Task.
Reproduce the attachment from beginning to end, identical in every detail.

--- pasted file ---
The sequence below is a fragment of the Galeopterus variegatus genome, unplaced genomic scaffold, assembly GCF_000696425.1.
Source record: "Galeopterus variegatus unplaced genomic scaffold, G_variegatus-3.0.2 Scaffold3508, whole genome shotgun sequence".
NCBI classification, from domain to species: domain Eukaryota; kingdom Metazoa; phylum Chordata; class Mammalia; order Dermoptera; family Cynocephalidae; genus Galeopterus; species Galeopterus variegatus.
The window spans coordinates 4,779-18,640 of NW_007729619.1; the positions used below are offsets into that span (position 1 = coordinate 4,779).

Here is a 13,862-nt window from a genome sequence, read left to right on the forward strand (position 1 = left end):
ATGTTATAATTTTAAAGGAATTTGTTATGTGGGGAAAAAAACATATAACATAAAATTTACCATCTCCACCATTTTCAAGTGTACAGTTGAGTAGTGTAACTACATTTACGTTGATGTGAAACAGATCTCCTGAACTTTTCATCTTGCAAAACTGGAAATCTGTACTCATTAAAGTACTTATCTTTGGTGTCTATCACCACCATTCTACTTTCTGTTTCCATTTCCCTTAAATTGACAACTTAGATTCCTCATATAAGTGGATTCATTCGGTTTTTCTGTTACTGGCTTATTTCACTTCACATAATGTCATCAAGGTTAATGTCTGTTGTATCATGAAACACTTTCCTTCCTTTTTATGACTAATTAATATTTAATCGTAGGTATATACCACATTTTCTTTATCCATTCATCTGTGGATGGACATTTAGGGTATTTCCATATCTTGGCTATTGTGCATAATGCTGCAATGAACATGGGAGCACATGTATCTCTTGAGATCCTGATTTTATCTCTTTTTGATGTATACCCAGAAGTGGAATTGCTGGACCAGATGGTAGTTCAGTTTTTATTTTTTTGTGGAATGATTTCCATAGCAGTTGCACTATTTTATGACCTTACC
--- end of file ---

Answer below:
The sequence below is a fragment of the Galeopterus variegatus genome, unplaced genomic scaffold, assembly GCF_000696425.1.
Source record: "Galeopterus variegatus unplaced genomic scaffold, G_variegatus-3.0.2 Scaffold3508, whole genome shotgun sequence".
NCBI classification, from domain to species: domain Eukaryota; kingdom Metazoa; phylum Chordata; class Mammalia; order Dermoptera; family Cynocephalidae; genus Galeopterus; species Galeopterus variegatus.
The window spans coordinates 4,779-18,640 of NW_007729619.1; the positions used below are offsets into that span (position 1 = coordinate 4,779).

Here is a 13,862-nt window from a genome sequence, read left to right on the forward strand (position 1 = left end):
ATGTTATAATTTTAAAGGAATTTGTTATGTGGGGAAAAAAACATATAACATAAAATTTACCATCTCCACCATTTTCAAGTGTACAGTTGAGTAGTGTAACTACATTTACGTTGATGTGAAACAGATCTCCTGAACTTTTCATCTTGCAAAACTGGAAATCTGTACTCATTAAAGTACTTATCTTTGGTGTCTATCACCACCATTCTACTTTCTGTTTCCATTTCCCTTAAATTGACAACTTAGATTCCTCATATAAGTGGATTCATTCGGTTTTTCTGTTACTGGCTTATTTCACTTCACATAATGTCATCAAGGTTAATGTCTGTTGTATCATGAAACACTTTCCTTCCTTTTTATGACTAATTAATATTTAATCGTAGGTATATACCACATTTTCTTTATCCATTCATCTGTGGATGGACATTTAGGGTATTTCCATATCTTGGCTATTGTGCATAATGCTGCAATGAACATGGGAGCACATGTATCTCTTGAGATCCTGATTTTATCTCTTTTTGATGTATACCCAGAAGTGGAATTGCTGGACCAGATGGTAGTTCAGTTTTTATTTTTTTGTGGAATGATTTCCATAGCAGTTGCACTATTTTATGACCTTACC